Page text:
Posted Date: 21st April 2022

A common absence management tool used by employers is to set absence triggers to help keep track and monitor employee absences. A trigger is reached when an employee has a defined level of absence, which should be written and communicated in an Absence Policy. For example, more than three absence incidents over a twelve-month period.

However, there are certain situations whereby specific absences shouldn’t be included in these triggers or used towards disciplinary proceedings.

When an employee has been absent due to an isolation requirement or the employer has sent them home to work, it should not be included as it would be deemed as unfair when the employee was following Government rules, or, when the rules were lifted, rules set down by the employer – particularly if the employee felt well enough to work.


Disability is protected under the Equality Act 2010 and under the Act, employers have a legal duty to ensure that reasonable adjustments are made to policies, practices or the workplace to ensure that the disabled employee is not substantially disadvantaged. The employer should agree a plan of action with the employee to identify any reasonable adjustments that can be made to help improve their absence. An adjustment could be to increase the absence trigger level for the employee. Access to Work is a good source for support with reasonable adjustments.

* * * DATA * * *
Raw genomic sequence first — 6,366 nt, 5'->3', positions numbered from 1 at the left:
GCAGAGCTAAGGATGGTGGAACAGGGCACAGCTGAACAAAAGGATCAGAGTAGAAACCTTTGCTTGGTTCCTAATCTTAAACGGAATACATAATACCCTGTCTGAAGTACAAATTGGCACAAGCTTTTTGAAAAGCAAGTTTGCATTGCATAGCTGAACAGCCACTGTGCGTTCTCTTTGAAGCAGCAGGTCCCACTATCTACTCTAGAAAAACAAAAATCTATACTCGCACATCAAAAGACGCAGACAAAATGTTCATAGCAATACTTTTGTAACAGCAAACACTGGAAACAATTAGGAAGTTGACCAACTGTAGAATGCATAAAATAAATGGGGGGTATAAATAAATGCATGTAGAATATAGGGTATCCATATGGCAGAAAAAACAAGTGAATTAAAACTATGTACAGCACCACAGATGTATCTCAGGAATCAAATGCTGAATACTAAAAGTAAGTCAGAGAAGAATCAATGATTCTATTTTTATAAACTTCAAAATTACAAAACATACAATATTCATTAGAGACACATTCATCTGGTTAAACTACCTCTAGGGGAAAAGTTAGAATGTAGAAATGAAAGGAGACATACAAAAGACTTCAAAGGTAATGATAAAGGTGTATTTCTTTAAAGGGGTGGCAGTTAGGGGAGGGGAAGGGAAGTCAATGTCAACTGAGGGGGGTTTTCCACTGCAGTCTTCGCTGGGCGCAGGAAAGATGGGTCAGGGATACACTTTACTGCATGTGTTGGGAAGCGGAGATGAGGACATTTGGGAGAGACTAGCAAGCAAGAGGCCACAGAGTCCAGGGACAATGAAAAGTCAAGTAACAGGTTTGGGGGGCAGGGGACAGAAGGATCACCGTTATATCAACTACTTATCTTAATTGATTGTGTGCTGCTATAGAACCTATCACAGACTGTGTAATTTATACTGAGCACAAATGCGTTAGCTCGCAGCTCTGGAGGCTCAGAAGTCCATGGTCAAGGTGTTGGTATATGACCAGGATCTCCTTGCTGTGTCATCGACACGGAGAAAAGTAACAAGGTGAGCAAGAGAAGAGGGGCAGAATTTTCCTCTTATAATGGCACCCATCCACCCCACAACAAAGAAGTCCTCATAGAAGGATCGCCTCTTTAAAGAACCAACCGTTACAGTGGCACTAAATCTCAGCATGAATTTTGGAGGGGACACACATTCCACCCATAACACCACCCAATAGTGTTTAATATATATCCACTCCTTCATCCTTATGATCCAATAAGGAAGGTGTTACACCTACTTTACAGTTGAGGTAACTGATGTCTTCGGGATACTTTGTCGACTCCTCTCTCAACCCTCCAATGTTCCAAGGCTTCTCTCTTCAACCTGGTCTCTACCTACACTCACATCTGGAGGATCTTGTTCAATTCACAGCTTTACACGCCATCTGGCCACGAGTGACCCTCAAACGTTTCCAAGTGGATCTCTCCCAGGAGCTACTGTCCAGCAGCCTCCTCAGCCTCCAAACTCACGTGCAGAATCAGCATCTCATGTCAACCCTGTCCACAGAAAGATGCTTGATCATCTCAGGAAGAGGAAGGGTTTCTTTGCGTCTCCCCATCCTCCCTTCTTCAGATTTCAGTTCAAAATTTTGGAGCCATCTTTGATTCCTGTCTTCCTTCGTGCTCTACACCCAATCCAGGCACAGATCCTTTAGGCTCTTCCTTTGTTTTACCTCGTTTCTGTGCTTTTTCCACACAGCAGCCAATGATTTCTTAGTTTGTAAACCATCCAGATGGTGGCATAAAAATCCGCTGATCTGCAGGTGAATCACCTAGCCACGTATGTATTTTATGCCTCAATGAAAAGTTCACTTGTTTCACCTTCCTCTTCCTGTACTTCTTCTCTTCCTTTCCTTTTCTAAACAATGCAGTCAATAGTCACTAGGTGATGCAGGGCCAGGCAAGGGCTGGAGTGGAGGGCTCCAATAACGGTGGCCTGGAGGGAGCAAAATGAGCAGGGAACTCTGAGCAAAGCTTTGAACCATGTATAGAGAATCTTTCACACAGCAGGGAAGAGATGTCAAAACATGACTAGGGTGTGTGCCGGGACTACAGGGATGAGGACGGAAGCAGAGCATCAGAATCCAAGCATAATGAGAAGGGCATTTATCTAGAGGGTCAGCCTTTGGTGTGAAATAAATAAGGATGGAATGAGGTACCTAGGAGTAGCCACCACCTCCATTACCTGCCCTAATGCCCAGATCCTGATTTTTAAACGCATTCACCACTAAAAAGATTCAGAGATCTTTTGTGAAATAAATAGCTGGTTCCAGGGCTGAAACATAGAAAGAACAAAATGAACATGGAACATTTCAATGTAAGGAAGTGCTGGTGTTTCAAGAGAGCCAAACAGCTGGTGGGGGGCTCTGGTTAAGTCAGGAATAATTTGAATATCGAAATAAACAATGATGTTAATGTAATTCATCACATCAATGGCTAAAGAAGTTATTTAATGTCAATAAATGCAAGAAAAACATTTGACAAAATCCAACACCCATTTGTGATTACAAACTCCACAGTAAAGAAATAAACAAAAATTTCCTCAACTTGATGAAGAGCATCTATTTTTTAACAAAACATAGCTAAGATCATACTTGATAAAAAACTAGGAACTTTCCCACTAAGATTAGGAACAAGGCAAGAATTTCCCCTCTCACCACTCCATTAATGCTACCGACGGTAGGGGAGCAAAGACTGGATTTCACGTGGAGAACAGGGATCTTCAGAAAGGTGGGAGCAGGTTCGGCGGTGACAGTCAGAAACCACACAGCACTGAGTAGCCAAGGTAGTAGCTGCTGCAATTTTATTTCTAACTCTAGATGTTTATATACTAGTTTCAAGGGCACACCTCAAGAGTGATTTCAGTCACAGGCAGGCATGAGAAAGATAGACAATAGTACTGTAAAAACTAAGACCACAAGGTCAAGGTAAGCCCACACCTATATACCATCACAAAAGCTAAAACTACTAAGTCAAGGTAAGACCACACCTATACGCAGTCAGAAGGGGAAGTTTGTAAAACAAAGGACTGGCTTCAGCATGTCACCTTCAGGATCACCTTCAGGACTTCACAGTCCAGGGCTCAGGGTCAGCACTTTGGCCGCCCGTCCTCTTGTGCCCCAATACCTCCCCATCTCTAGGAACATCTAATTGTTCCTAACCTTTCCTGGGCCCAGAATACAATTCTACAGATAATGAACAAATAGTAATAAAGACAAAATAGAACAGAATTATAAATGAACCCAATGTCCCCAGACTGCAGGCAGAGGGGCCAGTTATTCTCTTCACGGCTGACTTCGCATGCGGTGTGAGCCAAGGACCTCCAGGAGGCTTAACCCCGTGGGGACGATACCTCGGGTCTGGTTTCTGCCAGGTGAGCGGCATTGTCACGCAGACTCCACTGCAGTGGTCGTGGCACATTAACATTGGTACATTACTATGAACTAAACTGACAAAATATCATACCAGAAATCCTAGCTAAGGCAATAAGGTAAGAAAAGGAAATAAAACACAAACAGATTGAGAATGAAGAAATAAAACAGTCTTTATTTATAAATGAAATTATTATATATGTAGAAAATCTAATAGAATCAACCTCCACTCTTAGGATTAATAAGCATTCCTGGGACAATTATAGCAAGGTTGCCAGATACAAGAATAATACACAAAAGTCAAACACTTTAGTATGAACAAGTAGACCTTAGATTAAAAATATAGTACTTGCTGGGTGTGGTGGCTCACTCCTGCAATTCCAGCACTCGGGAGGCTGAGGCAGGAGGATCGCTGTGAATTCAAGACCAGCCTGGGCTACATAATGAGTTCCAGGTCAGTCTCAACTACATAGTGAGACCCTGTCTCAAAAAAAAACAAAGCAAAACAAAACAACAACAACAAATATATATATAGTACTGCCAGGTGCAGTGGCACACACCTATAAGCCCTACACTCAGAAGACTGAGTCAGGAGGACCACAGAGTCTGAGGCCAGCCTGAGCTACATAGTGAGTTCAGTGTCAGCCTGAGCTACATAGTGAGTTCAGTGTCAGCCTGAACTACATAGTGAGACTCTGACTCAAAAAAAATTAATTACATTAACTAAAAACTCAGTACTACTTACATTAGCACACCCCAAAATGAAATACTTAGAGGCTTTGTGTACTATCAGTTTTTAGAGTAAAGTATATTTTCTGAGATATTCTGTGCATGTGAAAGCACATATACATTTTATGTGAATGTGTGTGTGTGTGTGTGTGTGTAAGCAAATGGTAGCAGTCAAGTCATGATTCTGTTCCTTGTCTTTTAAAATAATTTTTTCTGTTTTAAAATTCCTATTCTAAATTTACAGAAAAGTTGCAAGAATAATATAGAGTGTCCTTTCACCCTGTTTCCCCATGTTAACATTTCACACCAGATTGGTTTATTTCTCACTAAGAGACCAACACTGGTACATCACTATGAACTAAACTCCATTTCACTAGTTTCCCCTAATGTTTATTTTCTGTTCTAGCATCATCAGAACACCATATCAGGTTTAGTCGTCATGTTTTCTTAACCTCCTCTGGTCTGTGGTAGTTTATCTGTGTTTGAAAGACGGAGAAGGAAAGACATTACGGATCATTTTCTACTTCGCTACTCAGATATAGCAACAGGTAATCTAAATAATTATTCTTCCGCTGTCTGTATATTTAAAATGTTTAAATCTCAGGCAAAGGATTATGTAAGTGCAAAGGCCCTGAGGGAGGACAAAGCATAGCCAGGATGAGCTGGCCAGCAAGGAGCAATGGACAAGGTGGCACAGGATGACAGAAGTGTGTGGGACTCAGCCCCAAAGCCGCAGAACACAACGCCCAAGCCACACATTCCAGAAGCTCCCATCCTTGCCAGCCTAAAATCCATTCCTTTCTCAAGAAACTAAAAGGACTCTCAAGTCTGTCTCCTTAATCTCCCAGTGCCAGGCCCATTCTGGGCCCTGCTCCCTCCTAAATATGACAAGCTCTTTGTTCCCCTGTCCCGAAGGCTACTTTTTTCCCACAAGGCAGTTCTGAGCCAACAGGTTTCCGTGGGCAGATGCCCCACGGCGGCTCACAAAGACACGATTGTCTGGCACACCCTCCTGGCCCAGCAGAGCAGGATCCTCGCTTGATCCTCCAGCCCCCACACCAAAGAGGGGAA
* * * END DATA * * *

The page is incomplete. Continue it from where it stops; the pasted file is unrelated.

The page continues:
Family friendly leave

Including leave taken for statutory rights such as maternity leave or pregnancy appointments in absence triggers would be discrimination. If an employee suffers a miscarriage, they are also protected for two weeks thereafter. Absences connected with other family friendly leave such as paternity leave, parental bereavement and emergency time off for dependents must also be removed. Employees who take this leave are protected by law and should not receive any detriment for doing so.


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